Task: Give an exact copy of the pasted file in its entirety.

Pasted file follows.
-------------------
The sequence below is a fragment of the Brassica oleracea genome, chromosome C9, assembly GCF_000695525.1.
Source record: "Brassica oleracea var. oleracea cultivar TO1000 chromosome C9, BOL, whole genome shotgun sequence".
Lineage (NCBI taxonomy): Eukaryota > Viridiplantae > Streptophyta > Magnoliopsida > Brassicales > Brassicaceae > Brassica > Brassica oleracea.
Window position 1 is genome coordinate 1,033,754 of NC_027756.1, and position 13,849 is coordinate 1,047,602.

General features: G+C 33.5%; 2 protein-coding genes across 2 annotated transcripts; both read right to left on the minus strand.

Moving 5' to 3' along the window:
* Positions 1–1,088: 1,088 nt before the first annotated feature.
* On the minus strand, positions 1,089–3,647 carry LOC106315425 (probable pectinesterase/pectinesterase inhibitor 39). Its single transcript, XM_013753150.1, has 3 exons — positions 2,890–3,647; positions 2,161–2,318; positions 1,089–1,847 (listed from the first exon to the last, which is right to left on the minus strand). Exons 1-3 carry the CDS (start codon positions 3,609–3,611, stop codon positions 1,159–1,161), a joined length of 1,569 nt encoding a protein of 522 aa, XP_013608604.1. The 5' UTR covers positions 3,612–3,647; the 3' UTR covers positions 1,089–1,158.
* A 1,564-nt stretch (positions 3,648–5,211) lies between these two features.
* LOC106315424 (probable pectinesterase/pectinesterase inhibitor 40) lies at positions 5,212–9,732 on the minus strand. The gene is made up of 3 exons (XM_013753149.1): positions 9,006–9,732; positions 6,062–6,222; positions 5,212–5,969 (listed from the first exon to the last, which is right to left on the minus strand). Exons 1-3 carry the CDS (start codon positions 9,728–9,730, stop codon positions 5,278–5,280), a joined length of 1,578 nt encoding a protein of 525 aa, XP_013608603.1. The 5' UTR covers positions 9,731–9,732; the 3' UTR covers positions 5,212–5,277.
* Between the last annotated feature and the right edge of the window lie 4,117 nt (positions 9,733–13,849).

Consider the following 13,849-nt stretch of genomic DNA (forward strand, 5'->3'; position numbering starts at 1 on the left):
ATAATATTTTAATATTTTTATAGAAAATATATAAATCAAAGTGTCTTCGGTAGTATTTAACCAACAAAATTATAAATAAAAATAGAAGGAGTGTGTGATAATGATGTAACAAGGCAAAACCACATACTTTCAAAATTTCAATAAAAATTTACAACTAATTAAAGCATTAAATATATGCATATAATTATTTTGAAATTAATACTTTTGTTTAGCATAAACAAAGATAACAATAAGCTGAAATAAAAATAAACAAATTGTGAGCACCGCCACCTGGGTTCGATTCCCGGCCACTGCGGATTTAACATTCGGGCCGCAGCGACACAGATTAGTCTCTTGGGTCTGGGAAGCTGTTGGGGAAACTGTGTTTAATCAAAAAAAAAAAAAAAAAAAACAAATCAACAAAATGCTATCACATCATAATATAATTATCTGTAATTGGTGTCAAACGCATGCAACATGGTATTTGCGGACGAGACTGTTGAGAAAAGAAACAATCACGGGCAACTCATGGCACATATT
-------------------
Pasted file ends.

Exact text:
The sequence below is a fragment of the Brassica oleracea genome, chromosome C9, assembly GCF_000695525.1.
Source record: "Brassica oleracea var. oleracea cultivar TO1000 chromosome C9, BOL, whole genome shotgun sequence".
Lineage (NCBI taxonomy): Eukaryota > Viridiplantae > Streptophyta > Magnoliopsida > Brassicales > Brassicaceae > Brassica > Brassica oleracea.
Window position 1 is genome coordinate 1,033,754 of NC_027756.1, and position 13,849 is coordinate 1,047,602.

General features: G+C 33.5%; 2 protein-coding genes across 2 annotated transcripts; both read right to left on the minus strand.

Moving 5' to 3' along the window:
* Positions 1–1,088: 1,088 nt before the first annotated feature.
* On the minus strand, positions 1,089–3,647 carry LOC106315425 (probable pectinesterase/pectinesterase inhibitor 39). Its single transcript, XM_013753150.1, has 3 exons — positions 2,890–3,647; positions 2,161–2,318; positions 1,089–1,847 (listed from the first exon to the last, which is right to left on the minus strand). Exons 1-3 carry the CDS (start codon positions 3,609–3,611, stop codon positions 1,159–1,161), a joined length of 1,569 nt encoding a protein of 522 aa, XP_013608604.1. The 5' UTR covers positions 3,612–3,647; the 3' UTR covers positions 1,089–1,158.
* A 1,564-nt stretch (positions 3,648–5,211) lies between these two features.
* LOC106315424 (probable pectinesterase/pectinesterase inhibitor 40) lies at positions 5,212–9,732 on the minus strand. The gene is made up of 3 exons (XM_013753149.1): positions 9,006–9,732; positions 6,062–6,222; positions 5,212–5,969 (listed from the first exon to the last, which is right to left on the minus strand). Exons 1-3 carry the CDS (start codon positions 9,728–9,730, stop codon positions 5,278–5,280), a joined length of 1,578 nt encoding a protein of 525 aa, XP_013608603.1. The 5' UTR covers positions 9,731–9,732; the 3' UTR covers positions 5,212–5,277.
* Between the last annotated feature and the right edge of the window lie 4,117 nt (positions 9,733–13,849).

Consider the following 13,849-nt stretch of genomic DNA (forward strand, 5'->3'; position numbering starts at 1 on the left):
ATAATATTTTAATATTTTTATAGAAAATATATAAATCAAAGTGTCTTCGGTAGTATTTAACCAACAAAATTATAAATAAAAATAGAAGGAGTGTGTGATAATGATGTAACAAGGCAAAACCACATACTTTCAAAATTTCAATAAAAATTTACAACTAATTAAAGCATTAAATATATGCATATAATTATTTTGAAATTAATACTTTTGTTTAGCATAAACAAAGATAACAATAAGCTGAAATAAAAATAAACAAATTGTGAGCACCGCCACCTGGGTTCGATTCCCGGCCACTGCGGATTTAACATTCGGGCCGCAGCGACACAGATTAGTCTCTTGGGTCTGGGAAGCTGTTGGGGAAACTGTGTTTAATCAAAAAAAAAAAAAAAAAAAACAAATCAACAAAATGCTATCACATCATAATATAATTATCTGTAATTGGTGTCAAACGCATGCAACATGGTATTTGCGGACGAGACTGTTGAGAAAAGAAACAATCACGGGCAACTCATGGCACATATT